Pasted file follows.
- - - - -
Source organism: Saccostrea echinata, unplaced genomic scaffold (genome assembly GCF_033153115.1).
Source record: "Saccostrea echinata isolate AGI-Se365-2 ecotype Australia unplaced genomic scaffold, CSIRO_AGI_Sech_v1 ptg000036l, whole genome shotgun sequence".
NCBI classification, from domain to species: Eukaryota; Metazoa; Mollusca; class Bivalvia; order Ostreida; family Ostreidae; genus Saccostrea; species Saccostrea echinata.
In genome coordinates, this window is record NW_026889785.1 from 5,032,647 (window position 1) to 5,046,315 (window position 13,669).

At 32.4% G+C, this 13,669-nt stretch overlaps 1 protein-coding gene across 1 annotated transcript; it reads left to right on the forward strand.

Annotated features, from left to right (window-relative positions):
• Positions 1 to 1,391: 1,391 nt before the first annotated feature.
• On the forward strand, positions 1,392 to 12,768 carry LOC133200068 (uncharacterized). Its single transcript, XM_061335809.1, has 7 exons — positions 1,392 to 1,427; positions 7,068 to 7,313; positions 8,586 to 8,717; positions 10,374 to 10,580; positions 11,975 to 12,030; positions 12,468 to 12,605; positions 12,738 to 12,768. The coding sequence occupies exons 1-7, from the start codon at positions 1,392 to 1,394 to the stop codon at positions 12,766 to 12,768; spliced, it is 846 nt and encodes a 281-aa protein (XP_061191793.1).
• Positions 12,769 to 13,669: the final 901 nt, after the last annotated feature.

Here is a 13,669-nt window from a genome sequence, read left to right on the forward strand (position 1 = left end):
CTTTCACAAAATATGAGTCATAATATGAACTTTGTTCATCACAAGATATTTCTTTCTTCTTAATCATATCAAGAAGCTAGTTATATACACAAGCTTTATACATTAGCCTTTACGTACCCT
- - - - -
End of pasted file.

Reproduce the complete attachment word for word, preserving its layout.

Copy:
Source organism: Saccostrea echinata, unplaced genomic scaffold (genome assembly GCF_033153115.1).
Source record: "Saccostrea echinata isolate AGI-Se365-2 ecotype Australia unplaced genomic scaffold, CSIRO_AGI_Sech_v1 ptg000036l, whole genome shotgun sequence".
NCBI classification, from domain to species: Eukaryota; Metazoa; Mollusca; class Bivalvia; order Ostreida; family Ostreidae; genus Saccostrea; species Saccostrea echinata.
In genome coordinates, this window is record NW_026889785.1 from 5,032,647 (window position 1) to 5,046,315 (window position 13,669).

At 32.4% G+C, this 13,669-nt stretch overlaps 1 protein-coding gene across 1 annotated transcript; it reads left to right on the forward strand.

Annotated features, from left to right (window-relative positions):
• Positions 1 to 1,391: 1,391 nt before the first annotated feature.
• On the forward strand, positions 1,392 to 12,768 carry LOC133200068 (uncharacterized). Its single transcript, XM_061335809.1, has 7 exons — positions 1,392 to 1,427; positions 7,068 to 7,313; positions 8,586 to 8,717; positions 10,374 to 10,580; positions 11,975 to 12,030; positions 12,468 to 12,605; positions 12,738 to 12,768. The coding sequence occupies exons 1-7, from the start codon at positions 1,392 to 1,394 to the stop codon at positions 12,766 to 12,768; spliced, it is 846 nt and encodes a 281-aa protein (XP_061191793.1).
• Positions 12,769 to 13,669: the final 901 nt, after the last annotated feature.

Here is a 13,669-nt window from a genome sequence, read left to right on the forward strand (position 1 = left end):
CTTTCACAAAATATGAGTCATAATATGAACTTTGTTCATCACAAGATATTTCTTTCTTCTTAATCATATCAAGAAGCTAGTTATATACACAAGCTTTATACATTAGCCTTTACGTACCCT